Hiking in the Scottish Highlands: expert tips on five challenging routes to the peaks
The Scottish Highlands are prime hiking territory but choosing where to start is no easy feat. Expert guide, Ben Dyson, shares his pick of the best routes to showcase this region.
The Scottish Highlands are undoubtedly a paradise for hikers of all levels: unspoilt beauty, vast landscapes and craggy mountains are all in abundance. Spanning more than a third of Scotland’s land area, the Highlands have much to offer when it comes to hiking routes, so choosing just a few is no easy task. Experienced local mountaineering guide Ben Dyson has some ideas when it comes to selecting a taste of the best of the Scottish mountains, though, as he candidly puts it: “I could probably list another 500 that wouldn’t disappoint.”
1. Ben Nevis Mountain Path Loop from Glen Nevis
Popular among hikers, the navigation app Komoot has a host of community sourced routes, with this testing loop of Scotland’s most famous mountain, Ben Nevis, being one of the most popular. At almost 11 miles, the terrain demands very good fitness and sure-footedness as walkers navigate rocky unpaved mountain paths and a decent amount of gravel.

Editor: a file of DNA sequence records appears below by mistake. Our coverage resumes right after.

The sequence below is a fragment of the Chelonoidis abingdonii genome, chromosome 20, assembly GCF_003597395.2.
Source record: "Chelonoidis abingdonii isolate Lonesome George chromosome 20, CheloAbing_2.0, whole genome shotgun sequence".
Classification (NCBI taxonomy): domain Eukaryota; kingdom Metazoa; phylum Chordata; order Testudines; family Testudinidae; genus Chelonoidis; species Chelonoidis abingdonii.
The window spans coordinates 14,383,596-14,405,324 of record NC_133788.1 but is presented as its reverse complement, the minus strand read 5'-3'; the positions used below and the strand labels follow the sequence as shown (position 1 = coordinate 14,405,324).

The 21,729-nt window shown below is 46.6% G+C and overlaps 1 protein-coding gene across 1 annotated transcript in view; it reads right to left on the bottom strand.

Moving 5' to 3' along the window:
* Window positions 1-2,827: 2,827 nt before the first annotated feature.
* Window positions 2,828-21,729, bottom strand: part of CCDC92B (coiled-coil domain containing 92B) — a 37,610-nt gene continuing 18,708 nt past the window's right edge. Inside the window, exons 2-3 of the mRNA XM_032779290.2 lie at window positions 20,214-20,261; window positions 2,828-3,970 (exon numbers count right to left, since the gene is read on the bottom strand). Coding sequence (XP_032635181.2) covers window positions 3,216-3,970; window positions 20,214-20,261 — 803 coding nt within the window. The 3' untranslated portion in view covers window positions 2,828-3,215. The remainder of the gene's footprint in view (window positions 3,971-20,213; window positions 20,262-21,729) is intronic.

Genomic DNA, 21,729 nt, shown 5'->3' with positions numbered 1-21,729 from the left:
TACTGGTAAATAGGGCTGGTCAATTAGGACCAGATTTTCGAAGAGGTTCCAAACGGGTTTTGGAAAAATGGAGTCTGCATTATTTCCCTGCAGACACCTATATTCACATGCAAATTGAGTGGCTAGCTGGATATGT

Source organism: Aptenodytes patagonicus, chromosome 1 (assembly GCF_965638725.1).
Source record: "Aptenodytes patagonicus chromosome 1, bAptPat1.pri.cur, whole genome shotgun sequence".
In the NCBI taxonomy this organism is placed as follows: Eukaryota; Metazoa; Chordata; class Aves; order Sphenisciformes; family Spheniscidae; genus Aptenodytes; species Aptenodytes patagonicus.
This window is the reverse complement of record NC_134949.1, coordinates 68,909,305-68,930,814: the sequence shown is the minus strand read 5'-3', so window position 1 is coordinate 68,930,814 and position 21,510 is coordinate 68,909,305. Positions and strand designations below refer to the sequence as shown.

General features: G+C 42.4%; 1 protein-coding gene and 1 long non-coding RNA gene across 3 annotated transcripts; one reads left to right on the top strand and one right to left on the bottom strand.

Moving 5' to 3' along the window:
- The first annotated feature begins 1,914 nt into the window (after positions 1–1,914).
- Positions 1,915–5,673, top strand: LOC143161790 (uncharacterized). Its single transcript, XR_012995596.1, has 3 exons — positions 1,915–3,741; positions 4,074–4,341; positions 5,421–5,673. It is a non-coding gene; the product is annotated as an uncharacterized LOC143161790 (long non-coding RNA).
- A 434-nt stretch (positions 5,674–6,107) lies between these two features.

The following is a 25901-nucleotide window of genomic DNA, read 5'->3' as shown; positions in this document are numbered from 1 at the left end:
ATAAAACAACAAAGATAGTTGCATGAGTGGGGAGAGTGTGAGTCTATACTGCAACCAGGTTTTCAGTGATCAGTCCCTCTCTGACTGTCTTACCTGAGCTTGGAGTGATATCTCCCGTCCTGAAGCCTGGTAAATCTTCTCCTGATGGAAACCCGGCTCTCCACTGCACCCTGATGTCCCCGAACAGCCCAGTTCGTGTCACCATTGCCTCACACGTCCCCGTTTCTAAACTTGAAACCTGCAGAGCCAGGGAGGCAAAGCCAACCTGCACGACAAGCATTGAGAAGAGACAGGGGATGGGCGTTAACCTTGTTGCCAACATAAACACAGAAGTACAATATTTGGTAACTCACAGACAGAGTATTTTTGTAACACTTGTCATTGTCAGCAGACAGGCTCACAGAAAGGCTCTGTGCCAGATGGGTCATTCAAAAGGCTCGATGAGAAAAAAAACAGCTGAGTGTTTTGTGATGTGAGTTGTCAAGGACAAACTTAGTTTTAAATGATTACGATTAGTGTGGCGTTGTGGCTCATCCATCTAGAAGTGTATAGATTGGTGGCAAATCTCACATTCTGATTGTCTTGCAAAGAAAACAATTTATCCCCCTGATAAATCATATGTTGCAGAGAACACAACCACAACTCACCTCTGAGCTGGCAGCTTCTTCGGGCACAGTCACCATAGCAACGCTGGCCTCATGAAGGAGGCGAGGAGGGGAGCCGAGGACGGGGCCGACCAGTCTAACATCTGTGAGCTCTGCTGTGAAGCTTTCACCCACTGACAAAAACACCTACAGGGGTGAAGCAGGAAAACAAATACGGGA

Starting right next to the Braveheart car park, the loop winds through the River Nevis valley, bringing up views of the UK’s highest mountain and a taster of what’s to come. Highlights include the scenic Lochan Meall an t-Suidhe at around three miles in and striking views over the Caledonian Canal at mile four, before full focus is demanded for the steep and zig-zagging ascent to the summit of Ben Nevis. Given its lofty standing (4,413 feet), on a good day, vistas stretch for miles around and can be incredible to behold. Equally, Ben Nevis is Britain’s highest mountain, and is therefore prone to wild weather and deep snow right into summer. Combined with treacherous ground surrounding the summit, unless you’ve a good deal of experience under your belt (see the safety note below) for the best experience this is definitely one to leave for a summer’s day with a good forecast. The views are worth the wait. Being so well-known, this Munro can get very busy so choosing a weekday or setting off early is recommended to avoid the crowds. On the descent, nipping into the rustic Ben Nevis Inn is a must for a welcome, and cosy, way to round off a long day's exploits.